Days in Pictures

The Raptor Whisperer

Feet, eyes and ponchos

Call it luck, call it omens, but I saw cool raptors three times in the span of one week!

Act I: Reifel Bird Sanctuary, January 13

A surprise Barred Owl by a side trail! The light wasn’t ideal, but with daytime owls, you take what you can get. We did enjoy a short show of it preening its chest and showing off its feetsies for some reason, followed by a well-earned nap.

That fluffy murderbird looks so uwu in the second photo I just can’t stand it.

Act II: Stanley Park, January 15

Another Barred Owl! I’m glad I decided to go out and enjoy a relatively clear day. It literally landed right by the trail as I walked past and stayed there for a while, until I decided to move on. In the second photo it’s being buzzed by a couple crows that objected to its presence.

A passing birder told me this was a popular spot for feeding birds (and it’s true, it’s a nice mix of bushes and trees, you find all sorts of critters here). Discarded seeds attract rodents, and rodents attract, well, creatures that eat rodents.

This owl is not uwu at all, but I can’t help falling in love with its huge mysterious dark eyes.

Act III: my West End street, January 20

Before leaving for Reifel in the morning, I just happened to see this beauty land on the tree outside my apartment. I had time to go out and snap a few photos before it got chased off by some crows.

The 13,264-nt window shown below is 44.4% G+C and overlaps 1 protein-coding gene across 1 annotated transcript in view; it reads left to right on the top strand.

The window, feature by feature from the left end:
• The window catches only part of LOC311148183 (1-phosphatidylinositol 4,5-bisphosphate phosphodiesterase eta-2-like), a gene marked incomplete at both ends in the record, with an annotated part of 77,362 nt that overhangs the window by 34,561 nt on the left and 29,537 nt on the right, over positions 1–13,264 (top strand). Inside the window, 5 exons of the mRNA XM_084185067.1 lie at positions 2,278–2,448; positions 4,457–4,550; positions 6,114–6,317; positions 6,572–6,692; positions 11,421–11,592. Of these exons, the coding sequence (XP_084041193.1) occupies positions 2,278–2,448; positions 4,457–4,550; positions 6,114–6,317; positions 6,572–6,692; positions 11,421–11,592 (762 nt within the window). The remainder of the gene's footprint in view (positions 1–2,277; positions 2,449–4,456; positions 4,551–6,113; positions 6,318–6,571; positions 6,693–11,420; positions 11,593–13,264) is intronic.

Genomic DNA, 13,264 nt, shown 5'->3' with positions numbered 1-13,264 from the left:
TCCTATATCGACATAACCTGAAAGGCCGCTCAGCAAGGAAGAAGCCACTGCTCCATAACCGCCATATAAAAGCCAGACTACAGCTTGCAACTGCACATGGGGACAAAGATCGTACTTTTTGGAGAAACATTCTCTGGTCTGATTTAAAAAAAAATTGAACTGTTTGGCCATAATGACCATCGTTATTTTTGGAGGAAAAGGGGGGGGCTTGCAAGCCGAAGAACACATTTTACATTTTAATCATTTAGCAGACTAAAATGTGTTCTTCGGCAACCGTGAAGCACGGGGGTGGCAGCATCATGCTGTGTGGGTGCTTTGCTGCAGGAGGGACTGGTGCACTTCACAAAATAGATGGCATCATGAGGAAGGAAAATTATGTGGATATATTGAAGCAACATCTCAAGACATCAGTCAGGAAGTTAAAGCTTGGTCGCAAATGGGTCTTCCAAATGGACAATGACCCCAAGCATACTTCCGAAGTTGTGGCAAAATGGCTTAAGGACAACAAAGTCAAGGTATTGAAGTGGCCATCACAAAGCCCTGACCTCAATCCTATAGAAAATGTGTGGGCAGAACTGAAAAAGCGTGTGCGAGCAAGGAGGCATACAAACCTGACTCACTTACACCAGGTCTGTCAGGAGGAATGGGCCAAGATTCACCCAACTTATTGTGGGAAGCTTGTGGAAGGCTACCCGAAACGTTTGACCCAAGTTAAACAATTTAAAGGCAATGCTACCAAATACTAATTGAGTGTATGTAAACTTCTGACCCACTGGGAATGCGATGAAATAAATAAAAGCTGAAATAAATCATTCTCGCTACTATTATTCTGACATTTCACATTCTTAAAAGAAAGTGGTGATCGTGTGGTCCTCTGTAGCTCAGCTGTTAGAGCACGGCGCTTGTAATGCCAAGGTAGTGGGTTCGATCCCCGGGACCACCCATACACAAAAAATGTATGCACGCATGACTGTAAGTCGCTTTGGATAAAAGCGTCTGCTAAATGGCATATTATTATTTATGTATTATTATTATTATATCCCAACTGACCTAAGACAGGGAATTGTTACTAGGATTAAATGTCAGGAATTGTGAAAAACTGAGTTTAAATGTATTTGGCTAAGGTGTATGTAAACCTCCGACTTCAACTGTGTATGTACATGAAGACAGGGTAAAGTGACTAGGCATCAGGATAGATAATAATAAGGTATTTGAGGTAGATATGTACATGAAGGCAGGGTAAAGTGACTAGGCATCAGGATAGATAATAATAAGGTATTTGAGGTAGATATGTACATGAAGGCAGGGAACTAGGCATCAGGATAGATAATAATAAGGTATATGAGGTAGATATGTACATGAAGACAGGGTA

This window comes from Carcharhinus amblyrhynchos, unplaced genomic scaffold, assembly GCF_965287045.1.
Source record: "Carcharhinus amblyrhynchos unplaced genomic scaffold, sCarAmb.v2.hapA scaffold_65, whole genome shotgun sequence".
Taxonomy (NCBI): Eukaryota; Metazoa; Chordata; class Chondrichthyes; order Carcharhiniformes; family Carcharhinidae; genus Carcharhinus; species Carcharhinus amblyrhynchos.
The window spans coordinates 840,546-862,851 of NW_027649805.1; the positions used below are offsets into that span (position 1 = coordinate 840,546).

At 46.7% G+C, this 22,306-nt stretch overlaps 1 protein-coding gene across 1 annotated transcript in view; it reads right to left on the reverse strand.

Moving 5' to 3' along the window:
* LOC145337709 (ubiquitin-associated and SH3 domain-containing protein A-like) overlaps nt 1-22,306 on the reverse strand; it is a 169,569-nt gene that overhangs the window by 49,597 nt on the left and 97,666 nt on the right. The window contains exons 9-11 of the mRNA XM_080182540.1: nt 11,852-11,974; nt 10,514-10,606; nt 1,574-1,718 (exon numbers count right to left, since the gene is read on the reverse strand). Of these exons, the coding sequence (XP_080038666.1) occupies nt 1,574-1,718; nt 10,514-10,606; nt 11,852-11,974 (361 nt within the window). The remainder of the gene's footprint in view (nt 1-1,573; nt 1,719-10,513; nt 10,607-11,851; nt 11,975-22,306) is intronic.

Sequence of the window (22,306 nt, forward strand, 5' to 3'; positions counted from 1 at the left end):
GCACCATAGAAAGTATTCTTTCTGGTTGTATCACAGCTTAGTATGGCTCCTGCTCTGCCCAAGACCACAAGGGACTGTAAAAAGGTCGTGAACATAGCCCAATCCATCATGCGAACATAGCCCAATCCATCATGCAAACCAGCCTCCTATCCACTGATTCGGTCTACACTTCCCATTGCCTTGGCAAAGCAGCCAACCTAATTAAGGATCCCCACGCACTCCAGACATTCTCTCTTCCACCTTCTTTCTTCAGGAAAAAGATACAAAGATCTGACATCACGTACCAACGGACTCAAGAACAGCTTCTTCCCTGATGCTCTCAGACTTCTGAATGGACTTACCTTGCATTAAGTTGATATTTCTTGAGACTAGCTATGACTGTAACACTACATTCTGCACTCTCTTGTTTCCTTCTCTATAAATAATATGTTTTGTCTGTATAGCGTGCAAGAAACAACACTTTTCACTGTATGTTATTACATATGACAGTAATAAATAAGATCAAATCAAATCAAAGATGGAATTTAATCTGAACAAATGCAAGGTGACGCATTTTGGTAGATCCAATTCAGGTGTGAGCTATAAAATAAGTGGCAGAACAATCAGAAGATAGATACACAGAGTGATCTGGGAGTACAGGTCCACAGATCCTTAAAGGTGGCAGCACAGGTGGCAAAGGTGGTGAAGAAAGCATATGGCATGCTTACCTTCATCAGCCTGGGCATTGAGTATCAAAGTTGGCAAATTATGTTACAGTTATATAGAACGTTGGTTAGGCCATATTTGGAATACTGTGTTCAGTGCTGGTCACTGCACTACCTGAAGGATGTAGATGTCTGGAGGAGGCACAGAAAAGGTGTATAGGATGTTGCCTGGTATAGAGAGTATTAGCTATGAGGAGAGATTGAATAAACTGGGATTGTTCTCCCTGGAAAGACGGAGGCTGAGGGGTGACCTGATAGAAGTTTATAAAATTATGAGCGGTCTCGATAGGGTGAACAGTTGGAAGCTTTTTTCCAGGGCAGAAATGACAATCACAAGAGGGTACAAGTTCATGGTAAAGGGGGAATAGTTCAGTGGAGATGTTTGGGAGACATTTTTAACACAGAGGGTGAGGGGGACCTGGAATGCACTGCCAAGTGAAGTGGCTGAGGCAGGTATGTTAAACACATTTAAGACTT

I love its weird chest plumage; especially in the first photo, it almost looks like it’s not part of its body but worn like a poncho or something. What’s up with that?

Epilogue: some thoughts

First: whether they’re big and round and black, or intense and orangey-brown, having a bird of prey’s eyes lock on to you is a weird experience. You know (intellectually) that they won’t attack you. Probably. But there’s something so primal about these creatures!

Second: It’s not an easy life! You’re always on the move, looking for critters to eat while avoiding other predators and putting up with any other birds that try run you off their turf. Fighting back against crows or starlings is usually not worth it: sure, they’re no match for you one on one but they’re faster, smarter, more numerous, and never play by the Marquess of Queensbury Rules. Running or hiding is usually the thing to do.

So given all that, I guess I should be grateful to see any owls at all in the daytime!

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